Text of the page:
Court dismisses class-action lawsuit involving Bradley, Yedlin, Dempsey

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A U.S. District Court in Texas has dismissed the suit, filed by three youth clubs against the trio and the MLS Players Union

A U.S. District Court in Texas has dismissed a class-action lawsuit filed by a trio of youth clubs against the MLS Players Union and U.S. national team stars Michael Bradley, DeAndre Yedlin and Clint Dempsey.

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The court, representing the Sherman Division of the Eastern District of Texas, ruled Wednesday that the suit lacked personal jurisdiction over the Players Union and specific jurisdiction over the trio of players, according to ESPNFC.

Crossfire Premier in Washington state, Chicago-based club Sockers FC and the Dallas Texans filed the suit in July in hope of overturning precedent that has denied youth clubs in the U.S. from receiving payment as part of a player's transfer fee — a practice sanctioned by FIFA.

U.S. Soccer has avoided the payments by citing the 1998 antitrust case of Fraser v. MLS, but Yedlin's transfer from the Seattle Sounders to Tottenham in 2014 reignited the debate.

In a July statement, the three clubs clarified that Bradley, Yedlin and Dempsey were included in the suit "solely for a legal reason to maintain the Complaint" and that the teams had "no desire to, in essence, sue their own kids."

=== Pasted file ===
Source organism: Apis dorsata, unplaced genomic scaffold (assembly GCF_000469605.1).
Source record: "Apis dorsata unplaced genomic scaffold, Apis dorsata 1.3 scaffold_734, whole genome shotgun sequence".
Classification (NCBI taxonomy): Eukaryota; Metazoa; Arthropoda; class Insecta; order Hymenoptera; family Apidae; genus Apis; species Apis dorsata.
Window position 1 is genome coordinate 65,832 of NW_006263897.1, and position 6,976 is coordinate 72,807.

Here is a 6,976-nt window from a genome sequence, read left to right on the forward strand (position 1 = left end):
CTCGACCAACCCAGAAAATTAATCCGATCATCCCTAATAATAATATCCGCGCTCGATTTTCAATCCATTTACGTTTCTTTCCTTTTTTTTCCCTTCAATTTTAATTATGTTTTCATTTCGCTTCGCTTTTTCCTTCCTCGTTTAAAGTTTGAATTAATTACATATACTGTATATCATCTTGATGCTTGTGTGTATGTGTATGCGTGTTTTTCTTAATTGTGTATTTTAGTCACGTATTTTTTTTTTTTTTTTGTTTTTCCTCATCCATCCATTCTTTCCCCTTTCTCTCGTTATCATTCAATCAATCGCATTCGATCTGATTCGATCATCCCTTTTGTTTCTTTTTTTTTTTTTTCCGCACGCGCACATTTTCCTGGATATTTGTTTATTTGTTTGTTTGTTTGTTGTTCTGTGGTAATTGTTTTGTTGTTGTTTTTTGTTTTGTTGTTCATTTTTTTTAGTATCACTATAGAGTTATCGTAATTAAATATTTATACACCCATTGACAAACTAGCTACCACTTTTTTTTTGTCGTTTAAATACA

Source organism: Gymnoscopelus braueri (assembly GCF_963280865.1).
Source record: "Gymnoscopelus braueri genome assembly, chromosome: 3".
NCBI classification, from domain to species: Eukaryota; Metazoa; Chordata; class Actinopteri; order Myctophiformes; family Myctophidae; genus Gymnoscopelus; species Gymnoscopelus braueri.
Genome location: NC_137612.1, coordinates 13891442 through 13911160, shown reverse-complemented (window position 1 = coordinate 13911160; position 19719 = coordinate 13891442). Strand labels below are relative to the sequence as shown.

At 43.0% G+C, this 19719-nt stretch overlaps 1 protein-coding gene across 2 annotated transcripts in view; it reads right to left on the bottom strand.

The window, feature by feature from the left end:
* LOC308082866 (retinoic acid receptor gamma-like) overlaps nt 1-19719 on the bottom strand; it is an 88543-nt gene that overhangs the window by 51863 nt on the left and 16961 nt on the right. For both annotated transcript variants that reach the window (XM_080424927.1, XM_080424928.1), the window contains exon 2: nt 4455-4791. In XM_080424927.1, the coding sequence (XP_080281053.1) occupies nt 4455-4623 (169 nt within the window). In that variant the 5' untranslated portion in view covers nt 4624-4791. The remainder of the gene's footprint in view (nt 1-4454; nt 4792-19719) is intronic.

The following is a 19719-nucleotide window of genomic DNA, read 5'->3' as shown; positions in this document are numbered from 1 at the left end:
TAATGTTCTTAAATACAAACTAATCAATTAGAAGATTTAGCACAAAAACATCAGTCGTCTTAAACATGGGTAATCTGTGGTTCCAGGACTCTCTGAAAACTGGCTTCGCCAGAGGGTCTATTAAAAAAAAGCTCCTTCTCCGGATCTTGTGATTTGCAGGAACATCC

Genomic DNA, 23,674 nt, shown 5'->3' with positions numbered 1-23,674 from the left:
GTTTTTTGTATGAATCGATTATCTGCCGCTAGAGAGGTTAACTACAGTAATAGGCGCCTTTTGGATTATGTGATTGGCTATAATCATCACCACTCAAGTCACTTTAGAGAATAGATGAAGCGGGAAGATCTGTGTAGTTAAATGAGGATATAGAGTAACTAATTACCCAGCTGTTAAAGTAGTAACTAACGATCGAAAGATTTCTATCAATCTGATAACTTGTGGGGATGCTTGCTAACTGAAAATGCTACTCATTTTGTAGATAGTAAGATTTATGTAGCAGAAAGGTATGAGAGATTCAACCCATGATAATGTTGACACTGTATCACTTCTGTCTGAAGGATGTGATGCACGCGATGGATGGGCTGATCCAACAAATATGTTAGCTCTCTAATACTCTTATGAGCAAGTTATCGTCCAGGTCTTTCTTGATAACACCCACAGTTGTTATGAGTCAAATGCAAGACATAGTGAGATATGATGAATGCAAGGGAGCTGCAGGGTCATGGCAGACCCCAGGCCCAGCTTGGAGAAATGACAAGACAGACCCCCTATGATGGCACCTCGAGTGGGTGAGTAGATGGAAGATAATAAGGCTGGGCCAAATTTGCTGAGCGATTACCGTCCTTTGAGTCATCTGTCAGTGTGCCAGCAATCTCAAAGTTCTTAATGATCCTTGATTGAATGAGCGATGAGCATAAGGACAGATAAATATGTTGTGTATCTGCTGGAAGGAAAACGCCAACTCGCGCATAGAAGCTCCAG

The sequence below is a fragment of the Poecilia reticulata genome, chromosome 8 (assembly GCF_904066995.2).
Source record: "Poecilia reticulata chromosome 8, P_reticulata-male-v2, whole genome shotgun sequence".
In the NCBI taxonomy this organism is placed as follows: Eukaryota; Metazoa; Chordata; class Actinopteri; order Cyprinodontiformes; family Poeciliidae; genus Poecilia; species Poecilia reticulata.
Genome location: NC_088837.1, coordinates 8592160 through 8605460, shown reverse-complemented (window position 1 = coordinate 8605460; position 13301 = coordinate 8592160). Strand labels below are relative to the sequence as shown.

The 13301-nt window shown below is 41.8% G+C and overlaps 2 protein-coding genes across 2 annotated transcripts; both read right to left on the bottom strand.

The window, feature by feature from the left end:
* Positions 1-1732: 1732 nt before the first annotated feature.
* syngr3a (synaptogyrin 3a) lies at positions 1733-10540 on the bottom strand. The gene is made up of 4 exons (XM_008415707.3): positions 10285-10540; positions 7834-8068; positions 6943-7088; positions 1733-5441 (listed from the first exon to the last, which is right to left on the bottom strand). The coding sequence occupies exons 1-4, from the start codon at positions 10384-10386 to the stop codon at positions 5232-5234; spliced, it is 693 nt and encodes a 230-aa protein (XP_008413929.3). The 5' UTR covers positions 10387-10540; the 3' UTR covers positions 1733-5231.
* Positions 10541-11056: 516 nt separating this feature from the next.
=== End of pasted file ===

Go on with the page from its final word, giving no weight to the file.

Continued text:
The MLS Players Union released a statement Thursday in which executive director Bob Foose said the organization was "very satisfied" with the decision.

"We have said consistently that training compensation and solidarity payments are bad for players, and would treat players differently than employees in any other industry, including sports," Foose said. "For example, it's absurd to think that a business school could demand a fee from a company that hired one of its students. Yet, that's the kind of payments the youth clubs seek.

"No player should have the market for his services adversely affected by these payments. This is not to say that players and the Players Union don’t believe in and support youth development. We do, but it should not be funded through a tax on randomly selected professional players' contracts."

ESPNFC reports the clubs have now taken their case to FIFA's Dispute Resolution Chamber.

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